Living in the Digital Age
Nowadays, technology is an integral part of our daily lives in almost all of our activities. The access to information in real time, the ability to learn or communicate fast and more effectively without the barrier of the physical location and the unprecedented entertainment options are only some of the perks that we enjoy by living in the Digital Age. Undoubtedly, digitization and its benefits have significantly improved our lives, but what is the impact on the planet? The manufacturing of digital devices we need to satisfy our needs in the Digital Age along with the infrastructure required to support their continuous and undisturbed operation have led to rapidly increasing e-waste streams and CO2 emissions.
What is e-waste?
Electronic waste, or alternatively e-waste is all the discarded electrical or electronic equipment (EEE). It doesn’t matter if it’s broken or working, parts or whole devices, when discarded, all fall under the e-waste label. To make e-waste management easier, e-waste has been grouped into 6 categories in a practical and sensible way.
- Temperature exchange equipment
- Screens, monitors and equipment containing screens
- Large equipment
- Small equipment
- Small IT and telecommunication equipment
The environmental impact of e-waste
While electronic devices are pretty safe for use, disposing them in landfills poses a great threat to the environment. Electronic devices contain forms of toxic materials which eventually dissolve in microscopic traces when they are buried. These traces of toxic materials pollute the ground, the nearby and underground water streams, leading eventually to expanding the pollution to a wider area surrounding the landfill, to the freshwater sources and the wildlife.
How much e-waste is produced
E-waste is also the fastest growing waste stream worldwide. In 2019, a total of 53.6 Mt of e-waste was produced globally, from which only about 17% was managed in an environmentally sound manner. The treatment of the rest remains unknown, presumably resulting in landfills. As shown on the following graph from the Future E-waste Scenarios, e-waste stream is expected to double by 2050.
The value of e-waste
Additionally, e-waste contains valuable resources that can be extracted when e-waste is recycled. Specifically, in the untreated quantity of e-waste from 2019, the worth of the raw materials lost is estimated to be approximately 47.6 billion USD. The impact of these lost resources is not limited to their lost financial value, but also includes the fact that many of them are being depleted from nature as well, making the process of mining them more and more difficult, hence more expensive and more harmful for the environment.
Allowing these valuable resources to end up in landfills while mining their depleting natural counterparts is not sustainable at all, and for sure it will take its toll in the future generations if we do not start acting now. Raw materials salvaged from recycled e-waste can be used for various applications across different industries. For example, in a new study, researchers at the University of Cagliari in Italy have shown that the gold in SIM cards and circuit boards can be extracted and used as catalysts for reactions in pharmaceutical manufacturing. Limiting as much as possible and recycling e-waste is an action that we all need to make part of our lives.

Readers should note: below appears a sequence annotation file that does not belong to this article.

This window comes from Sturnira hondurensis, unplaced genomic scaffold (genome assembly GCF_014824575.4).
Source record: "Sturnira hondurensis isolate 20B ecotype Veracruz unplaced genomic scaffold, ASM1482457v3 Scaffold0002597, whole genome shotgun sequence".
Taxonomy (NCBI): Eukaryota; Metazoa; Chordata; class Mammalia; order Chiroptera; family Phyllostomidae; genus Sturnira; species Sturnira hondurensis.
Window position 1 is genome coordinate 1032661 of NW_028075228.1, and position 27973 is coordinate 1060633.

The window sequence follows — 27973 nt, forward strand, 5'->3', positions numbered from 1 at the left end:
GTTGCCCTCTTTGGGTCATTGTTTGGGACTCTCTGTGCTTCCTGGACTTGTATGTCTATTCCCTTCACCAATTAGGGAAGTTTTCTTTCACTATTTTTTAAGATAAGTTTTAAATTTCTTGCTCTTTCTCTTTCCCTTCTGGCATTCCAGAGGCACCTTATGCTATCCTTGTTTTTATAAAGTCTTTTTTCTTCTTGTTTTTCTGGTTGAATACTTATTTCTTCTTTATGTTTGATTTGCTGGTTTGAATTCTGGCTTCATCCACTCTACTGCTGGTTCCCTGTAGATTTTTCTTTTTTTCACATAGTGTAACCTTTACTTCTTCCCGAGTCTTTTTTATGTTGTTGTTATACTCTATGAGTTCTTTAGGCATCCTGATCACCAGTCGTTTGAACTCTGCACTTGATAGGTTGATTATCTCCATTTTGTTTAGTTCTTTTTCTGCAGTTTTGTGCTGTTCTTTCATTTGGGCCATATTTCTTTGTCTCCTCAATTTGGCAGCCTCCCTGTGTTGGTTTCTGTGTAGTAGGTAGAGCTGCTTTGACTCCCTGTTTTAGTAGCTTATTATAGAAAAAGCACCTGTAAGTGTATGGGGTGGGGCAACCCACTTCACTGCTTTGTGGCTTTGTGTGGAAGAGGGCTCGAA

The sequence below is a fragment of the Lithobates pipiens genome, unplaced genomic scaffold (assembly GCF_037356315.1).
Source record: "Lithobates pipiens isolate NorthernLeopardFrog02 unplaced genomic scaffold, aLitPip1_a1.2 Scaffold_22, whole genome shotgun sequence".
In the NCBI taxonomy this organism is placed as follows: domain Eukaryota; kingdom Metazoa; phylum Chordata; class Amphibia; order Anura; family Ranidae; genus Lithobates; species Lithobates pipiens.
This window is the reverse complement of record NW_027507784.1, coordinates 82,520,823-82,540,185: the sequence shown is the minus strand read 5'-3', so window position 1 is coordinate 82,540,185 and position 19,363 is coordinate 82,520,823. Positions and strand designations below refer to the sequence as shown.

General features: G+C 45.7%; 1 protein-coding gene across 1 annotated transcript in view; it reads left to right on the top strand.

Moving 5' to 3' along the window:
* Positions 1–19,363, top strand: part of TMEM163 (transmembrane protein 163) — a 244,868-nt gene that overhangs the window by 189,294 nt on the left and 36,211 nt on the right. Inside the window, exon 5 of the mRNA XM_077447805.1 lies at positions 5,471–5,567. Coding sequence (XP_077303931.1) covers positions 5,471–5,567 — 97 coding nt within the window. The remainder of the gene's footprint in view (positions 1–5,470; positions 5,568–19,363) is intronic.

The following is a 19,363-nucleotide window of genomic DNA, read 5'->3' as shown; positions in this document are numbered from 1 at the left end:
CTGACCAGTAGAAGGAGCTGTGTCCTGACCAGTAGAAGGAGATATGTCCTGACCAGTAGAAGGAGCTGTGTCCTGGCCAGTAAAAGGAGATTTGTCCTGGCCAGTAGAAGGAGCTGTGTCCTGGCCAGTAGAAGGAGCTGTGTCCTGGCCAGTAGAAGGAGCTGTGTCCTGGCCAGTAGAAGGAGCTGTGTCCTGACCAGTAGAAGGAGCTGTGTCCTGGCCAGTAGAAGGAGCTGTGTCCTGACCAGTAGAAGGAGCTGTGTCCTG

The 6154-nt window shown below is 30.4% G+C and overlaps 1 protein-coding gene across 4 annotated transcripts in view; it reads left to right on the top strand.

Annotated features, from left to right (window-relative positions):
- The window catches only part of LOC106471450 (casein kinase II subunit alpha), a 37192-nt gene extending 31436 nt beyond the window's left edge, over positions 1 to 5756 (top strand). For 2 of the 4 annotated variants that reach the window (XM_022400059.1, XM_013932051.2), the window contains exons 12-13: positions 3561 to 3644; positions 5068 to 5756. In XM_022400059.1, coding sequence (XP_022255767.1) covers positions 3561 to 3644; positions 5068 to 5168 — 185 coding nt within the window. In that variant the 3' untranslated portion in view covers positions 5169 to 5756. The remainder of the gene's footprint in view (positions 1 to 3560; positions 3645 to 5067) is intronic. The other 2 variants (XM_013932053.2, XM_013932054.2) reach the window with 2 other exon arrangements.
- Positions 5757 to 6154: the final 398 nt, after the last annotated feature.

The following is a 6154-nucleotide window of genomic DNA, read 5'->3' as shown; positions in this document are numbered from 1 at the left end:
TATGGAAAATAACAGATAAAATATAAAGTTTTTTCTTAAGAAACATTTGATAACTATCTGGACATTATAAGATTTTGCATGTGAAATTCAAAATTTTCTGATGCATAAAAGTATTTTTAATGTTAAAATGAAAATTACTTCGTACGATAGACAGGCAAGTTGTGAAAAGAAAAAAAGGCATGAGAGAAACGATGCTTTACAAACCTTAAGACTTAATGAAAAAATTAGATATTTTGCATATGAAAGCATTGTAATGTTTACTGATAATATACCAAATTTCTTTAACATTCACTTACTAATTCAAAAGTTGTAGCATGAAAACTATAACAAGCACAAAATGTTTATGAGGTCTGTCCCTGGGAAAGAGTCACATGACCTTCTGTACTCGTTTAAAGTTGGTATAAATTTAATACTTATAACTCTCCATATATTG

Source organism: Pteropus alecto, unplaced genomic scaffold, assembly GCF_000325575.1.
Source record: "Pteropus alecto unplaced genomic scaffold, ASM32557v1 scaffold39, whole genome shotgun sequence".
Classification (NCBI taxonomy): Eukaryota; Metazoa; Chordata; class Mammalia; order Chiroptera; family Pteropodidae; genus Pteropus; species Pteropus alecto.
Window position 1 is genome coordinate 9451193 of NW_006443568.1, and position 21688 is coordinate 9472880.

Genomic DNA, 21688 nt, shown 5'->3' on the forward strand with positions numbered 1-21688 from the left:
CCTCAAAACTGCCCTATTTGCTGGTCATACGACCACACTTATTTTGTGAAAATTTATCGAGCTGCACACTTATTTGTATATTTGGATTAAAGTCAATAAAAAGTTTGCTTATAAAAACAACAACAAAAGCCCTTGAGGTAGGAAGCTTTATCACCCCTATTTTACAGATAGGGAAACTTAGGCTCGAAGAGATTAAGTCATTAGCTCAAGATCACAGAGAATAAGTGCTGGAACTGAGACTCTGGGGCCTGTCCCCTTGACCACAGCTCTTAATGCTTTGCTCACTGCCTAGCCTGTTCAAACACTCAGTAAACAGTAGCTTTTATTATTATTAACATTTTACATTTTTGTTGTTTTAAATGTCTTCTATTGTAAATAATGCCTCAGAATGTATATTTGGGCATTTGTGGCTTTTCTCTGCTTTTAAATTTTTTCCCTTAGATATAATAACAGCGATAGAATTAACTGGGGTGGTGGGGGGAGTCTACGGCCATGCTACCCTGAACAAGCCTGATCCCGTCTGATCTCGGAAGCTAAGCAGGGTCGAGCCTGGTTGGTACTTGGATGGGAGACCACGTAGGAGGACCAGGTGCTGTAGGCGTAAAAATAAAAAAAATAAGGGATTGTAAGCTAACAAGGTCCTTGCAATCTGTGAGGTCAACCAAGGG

Legislation around e-waste
The EU has introduced the RoHS Directive and WEEE Directive, in 2003 and 2012 respectively, attempting to tackle the issue of the growing amount of e-waste. Since then, the importance of effectively treating e-waste kept rising along with e-waste streams, leading to revising these directives and to adopting additional actions. In March 2020, the European Commission presented a new circular economy action plan in which one of its priorities was the reduction of electronic and electrical waste. The proposal specifically outlines immediate goals like creating the right to repair and improving reusability in general, the introduction of a common charger and establishing a rewards system to encourage recycling electronics.
What about CO2?
As initially mentioned, living in the Digital Age leads to significant increase in CO2 emissions as well. While the digital transformation of our lives is usually perceived as greener and cleaner that its traditional analog counterpart, it is only partially true. It may be better to send a presentation through a file hosting service than printing it and sending it over a physical delivery service, but it is important to understand that there is still a CO2 footprint.
How digital services create CO2 emissions?